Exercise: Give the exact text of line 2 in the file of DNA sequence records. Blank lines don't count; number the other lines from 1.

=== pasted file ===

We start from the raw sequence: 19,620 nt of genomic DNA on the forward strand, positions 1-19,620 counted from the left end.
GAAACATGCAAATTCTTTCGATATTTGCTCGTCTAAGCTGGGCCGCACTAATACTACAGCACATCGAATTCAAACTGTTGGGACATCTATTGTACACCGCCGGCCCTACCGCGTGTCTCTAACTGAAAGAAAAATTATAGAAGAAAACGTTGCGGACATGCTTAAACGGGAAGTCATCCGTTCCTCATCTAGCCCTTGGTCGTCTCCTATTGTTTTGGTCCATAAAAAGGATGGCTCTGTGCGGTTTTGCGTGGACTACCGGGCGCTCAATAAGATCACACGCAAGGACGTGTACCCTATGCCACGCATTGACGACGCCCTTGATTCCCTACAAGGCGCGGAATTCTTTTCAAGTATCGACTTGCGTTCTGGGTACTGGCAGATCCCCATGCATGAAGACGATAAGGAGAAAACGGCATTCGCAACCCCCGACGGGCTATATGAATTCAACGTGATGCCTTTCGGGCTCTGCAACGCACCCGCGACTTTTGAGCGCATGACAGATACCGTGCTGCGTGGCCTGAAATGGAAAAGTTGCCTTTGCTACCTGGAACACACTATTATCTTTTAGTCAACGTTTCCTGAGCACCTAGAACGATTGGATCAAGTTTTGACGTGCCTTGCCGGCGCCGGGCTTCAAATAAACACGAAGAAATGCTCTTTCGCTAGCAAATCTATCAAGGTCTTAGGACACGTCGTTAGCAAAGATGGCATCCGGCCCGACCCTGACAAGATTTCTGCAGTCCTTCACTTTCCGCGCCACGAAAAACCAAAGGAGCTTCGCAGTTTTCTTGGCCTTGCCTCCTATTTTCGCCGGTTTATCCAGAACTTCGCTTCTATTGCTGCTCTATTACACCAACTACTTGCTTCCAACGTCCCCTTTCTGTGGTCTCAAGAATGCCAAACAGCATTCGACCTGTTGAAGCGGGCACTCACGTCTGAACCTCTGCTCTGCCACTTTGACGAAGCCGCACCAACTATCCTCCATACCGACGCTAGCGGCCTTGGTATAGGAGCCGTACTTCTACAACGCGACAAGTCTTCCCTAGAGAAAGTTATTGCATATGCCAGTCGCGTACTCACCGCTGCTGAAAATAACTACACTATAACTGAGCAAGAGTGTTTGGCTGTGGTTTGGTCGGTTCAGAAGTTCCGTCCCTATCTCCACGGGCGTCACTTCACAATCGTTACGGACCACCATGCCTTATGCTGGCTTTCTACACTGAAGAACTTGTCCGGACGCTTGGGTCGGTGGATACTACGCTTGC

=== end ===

GAAACATGCAAATTCTTTCGATATTTGCTCGTCTAAGCTGGGCCGCACTAATACTACAGCACATCGAATTCAAACTGTTGGGACATCTATTGTACACCGCCGGCCCTACCGCGTGTCTCTAACTGAAAGAAAAATTATAGAAGAAAACGTTGCGGACATGCTTAAACGGGAAGTCATCCGTTCCTCATCTAGCCCTTGGTCGTCTCCTATTGTTTTGGTCCATAAAAAGGATGGCTCTGTGCGGTTTTGCGTGGACTACCGGGCGCTCAATAAGATCACACGCAAGGACGTGTACCCTATGCCACGCATTGACGACGCCCTTGATTCCCTACAAGGCGCGGAATTCTTTTCAAGTATCGACTTGCGTTCTGGGTACTGGCAGATCCCCATGCATGAAGACGATAAGGAGAAAACGGCATTCGCAACCCCCGACGGGCTATATGAATTCAACGTGATGCCTTTCGGGCTCTGCAACGCACCCGCGACTTTTGAGCGCATGACAGATACCGTGCTGCGTGGCCTGAAATGGAAAAGTTGCCTTTGCTACCTGGAACACACTATTATCTTTTAGTCAACGTTTCCTGAGCACCTAGAACGATTGGATCAAGTTTTGACGTGCCTTGCCGGCGCCGGGCTTCAAATAAACACGAAGAAATGCTCTTTCGCTAGCAAATCTATCAAGGTCTTAGGACACGTCGTTAGCAAAGATGGCATCCGGCCCGACCCTGACAAGATTTCTGCAGTCCTTCACTTTCCGCGCCACGAAAAACCAAAGGAGCTTCGCAGTTTTCTTGGCCTTGCCTCCTATTTTCGCCGGTTTATCCAGAACTTCGCTTCTATTGCTGCTCTATTACACCAACTACTTGCTTCCAACGTCCCCTTTCTGTGGTCTCAAGAATGCCAAACAGCATTCGACCTGTTGAAGCGGGCACTCACGTCTGAACCTCTGCTCTGCCACTTTGACGAAGCCGCACCAACTATCCTCCATACCGACGCTAGCGGCCTTGGTATAGGAGCCGTACTTCTACAACGCGACAAGTCTTCCCTAGAGAAAGTTATTGCATATGCCAGTCGCGTACTCACCGCTGCTGAAAATAACTACACTATAACTGAGCAAGAGTGTTTGGCTGTGGTTTGGTCGGTTCAGAAGTTCCGTCCCTATCTCCACGGGCGTCACTTCACAATCGTTACGGACCACCATGCCTTATGCTGGCTTTCTACACTGAAGAACTTGTCCGGACGCTTGGGTCGGTGGATACTACGCTTGC